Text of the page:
Everyone here has been through tough times. Everyone here has had something unfair happen to them. Life is capricious. Life can be beautiful and life can be terrible, and sometimes there is no rhyme or reason, no clear cause and effect, nothing that justifies what happened. In some of the most difficult moments in my life, I have recalled my dad’s exact words to middle-school me, that day in my room. His words have provided not only comfort but also the strength to stand tall and face some of my worst nightmares with my back straight and my head held high.
My dad did the same thing with his struggle with Parkinson’s. We all know it’s not fair that he got it at all, that he got it so early, that it slowly but surely trapped him in a deteriorating body and mind. He knew it too. He knew this wasn’t fair. But he just rolled with it. He made the most of his life. He traveled for as long as he could. He did his do-it-yourself projects for as long as he could. He enjoyed the outdoors for as long as he could. And he loved being around his family. He loved being home with mom, who loved him so much to make sure he could stay home with her all this time. He loved seeing his brother, who could always make him laugh, and his mother, who always fussed over him and shared his love of something sweet. He loved seeing his daughters and his sons-in-law. He loved seeing his grandsons growing up. He hung on as long as he could because he loved being with all of us, all of us here in this sanctuary together today. He appreciated his community, his home, and his life, for as long as he could. And I thank my mom in particular for making sure that he could stay comfortably at home with her for all those years. Dad thanks you too, mom.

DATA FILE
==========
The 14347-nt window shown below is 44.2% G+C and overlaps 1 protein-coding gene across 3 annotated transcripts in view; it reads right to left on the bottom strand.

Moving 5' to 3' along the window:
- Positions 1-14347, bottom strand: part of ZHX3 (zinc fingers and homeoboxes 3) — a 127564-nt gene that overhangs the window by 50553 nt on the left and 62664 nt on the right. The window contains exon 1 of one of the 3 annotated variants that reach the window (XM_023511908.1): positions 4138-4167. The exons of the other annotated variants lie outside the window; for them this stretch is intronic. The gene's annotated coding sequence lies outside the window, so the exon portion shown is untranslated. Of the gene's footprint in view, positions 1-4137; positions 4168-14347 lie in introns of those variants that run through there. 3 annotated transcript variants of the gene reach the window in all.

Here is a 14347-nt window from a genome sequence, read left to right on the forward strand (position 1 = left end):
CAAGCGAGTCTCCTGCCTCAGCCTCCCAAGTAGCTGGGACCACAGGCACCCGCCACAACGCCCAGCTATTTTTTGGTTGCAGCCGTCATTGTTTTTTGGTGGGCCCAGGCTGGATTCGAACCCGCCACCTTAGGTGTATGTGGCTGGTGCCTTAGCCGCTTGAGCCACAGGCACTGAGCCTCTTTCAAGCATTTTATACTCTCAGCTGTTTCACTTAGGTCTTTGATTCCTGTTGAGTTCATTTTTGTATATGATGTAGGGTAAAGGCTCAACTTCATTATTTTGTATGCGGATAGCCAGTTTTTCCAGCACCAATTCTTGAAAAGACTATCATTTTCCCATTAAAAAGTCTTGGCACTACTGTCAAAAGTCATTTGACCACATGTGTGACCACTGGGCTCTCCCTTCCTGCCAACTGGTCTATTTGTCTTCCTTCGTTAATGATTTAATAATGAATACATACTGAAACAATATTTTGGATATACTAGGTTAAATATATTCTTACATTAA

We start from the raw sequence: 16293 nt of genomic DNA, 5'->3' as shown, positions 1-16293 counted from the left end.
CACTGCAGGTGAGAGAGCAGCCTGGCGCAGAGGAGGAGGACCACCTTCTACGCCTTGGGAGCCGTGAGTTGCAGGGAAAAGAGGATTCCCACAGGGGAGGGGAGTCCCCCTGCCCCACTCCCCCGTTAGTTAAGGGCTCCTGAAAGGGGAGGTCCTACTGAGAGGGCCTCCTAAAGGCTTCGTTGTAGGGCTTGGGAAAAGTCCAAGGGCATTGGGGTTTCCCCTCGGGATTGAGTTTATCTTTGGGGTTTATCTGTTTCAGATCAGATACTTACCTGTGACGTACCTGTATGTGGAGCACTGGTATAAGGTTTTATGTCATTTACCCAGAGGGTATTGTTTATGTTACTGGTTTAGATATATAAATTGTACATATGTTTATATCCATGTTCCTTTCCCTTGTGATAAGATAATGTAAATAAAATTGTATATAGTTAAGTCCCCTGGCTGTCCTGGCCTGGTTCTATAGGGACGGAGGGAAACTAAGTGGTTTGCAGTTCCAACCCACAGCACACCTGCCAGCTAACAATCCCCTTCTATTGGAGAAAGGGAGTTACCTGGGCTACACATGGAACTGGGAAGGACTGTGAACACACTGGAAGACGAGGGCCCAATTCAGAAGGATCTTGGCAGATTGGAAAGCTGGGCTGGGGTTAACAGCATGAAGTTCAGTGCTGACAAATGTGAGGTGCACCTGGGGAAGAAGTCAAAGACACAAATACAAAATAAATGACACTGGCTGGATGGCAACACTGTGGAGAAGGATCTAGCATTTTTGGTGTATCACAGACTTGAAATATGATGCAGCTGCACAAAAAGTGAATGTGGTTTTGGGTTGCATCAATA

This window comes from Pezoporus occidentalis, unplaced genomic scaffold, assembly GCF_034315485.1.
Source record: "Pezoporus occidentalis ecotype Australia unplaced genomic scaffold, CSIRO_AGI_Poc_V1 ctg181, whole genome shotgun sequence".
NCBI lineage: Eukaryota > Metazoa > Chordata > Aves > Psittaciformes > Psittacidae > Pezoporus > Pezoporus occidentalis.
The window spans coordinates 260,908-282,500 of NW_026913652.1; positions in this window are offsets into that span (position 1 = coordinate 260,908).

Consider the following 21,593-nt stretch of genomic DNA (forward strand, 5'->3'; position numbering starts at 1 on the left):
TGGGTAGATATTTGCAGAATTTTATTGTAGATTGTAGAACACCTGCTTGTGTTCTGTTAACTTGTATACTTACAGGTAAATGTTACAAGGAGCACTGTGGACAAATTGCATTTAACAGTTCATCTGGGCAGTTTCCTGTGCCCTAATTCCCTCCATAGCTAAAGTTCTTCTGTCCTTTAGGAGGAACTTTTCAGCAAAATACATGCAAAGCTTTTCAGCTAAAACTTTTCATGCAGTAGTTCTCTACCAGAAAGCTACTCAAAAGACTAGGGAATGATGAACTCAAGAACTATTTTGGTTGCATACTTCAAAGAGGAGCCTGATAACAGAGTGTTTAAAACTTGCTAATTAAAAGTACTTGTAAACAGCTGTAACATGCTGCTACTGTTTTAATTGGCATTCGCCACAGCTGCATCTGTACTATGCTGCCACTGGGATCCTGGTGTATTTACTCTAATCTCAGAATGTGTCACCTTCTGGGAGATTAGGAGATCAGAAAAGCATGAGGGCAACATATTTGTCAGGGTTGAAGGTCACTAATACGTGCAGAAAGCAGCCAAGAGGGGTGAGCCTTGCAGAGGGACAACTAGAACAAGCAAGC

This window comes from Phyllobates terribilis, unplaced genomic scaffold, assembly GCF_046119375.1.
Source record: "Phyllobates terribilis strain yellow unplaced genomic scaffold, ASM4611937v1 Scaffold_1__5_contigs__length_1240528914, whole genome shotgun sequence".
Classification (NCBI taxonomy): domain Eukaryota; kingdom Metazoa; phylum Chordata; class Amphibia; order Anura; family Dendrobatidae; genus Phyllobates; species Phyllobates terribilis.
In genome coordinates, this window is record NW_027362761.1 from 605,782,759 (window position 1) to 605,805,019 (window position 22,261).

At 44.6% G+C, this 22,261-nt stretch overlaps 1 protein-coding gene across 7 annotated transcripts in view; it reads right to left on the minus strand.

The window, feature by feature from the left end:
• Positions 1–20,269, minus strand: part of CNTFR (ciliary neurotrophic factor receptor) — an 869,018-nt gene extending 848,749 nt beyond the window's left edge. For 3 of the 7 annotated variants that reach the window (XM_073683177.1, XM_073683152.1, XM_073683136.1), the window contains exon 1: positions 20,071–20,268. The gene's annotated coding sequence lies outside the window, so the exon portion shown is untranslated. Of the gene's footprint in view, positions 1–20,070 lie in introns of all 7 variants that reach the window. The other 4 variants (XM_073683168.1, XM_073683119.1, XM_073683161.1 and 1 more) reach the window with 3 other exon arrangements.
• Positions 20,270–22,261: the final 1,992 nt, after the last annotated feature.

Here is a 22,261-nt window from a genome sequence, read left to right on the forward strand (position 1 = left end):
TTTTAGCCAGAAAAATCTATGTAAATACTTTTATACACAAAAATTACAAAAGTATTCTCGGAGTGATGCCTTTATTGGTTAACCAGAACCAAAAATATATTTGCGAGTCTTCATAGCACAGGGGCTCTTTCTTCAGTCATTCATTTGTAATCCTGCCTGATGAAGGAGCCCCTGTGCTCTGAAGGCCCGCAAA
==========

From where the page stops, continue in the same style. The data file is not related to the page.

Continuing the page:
Dad made the decision that it was his time to go. It takes an enormous amount of bravery and strength to live in the face of Parkinson’s, and the same bravery and strength, or even more, to decide enough is enough. I am grateful that my mom, my sister, and I were by his side as he passed away peacefully. He had just spoken with his brother and his mother on the phone that day. He knew he was surrounded by love and that he was not alone. We all have to die one day, and he passed away the way I think we all would want to — peacefully, in bed, surrounded by people who love you. It wasn’t fair what life threw at him, but he controlled how he responded. I’m proud of my dad, and I love him, and I will always miss him, but his life will continue to inspire me and I’m sure many of you. Let’s remember him as a fighter, not a victim, as someone who chose how to respond from the first to the last day of his fight with Parkinson’s. That’s all we can do in this unfair, beautiful, terrible world. We all love you, Dad. Thank you for everything.
Eulogy given April 30, 2023, at Temple Shalom, Auburn, Maine.
For more information on Parkinson’s disease:
- “The Michael J. Fox Foundation for Parkinson’s Research” (February 17, 2022)
- “Parkinson’s Disease PPMI Study” (July 18, 2022)
- “September 22: National Day of Action to End Parkinson’s” (September 22, 2022)
- “The Fight to End Parkinson’s Disease” (October 2, 2022)
- “Legislation addresses Parkinson’s disease” (October 9, 2022)
For more thoughts on being mindful:
- “I Know This Is a Wonderful Moment” (February 24, 2022)
- “I Want to Carry Pain Like a Tree Does” (March 7, 2022)
- “Every Hand’s a Winner, and Every Hand’s a Loser: The Zen of Poker” (April 8, 2022)
- “Henry David Thoreau and the Pathways of the Mind” (June 21, 2022)
- “What I Learned From 300 Days of Doing the Crossword” (August 23, 2022)
- “Whatever Befalls Us: Remembering September 11” (September 11, 2022)
- “What I Learned from a Year of Doing the Crossword” (September 16, 2022)
- “Enough: How to Be Satisfied With What You Have (With Music!)” (January 14, 2023)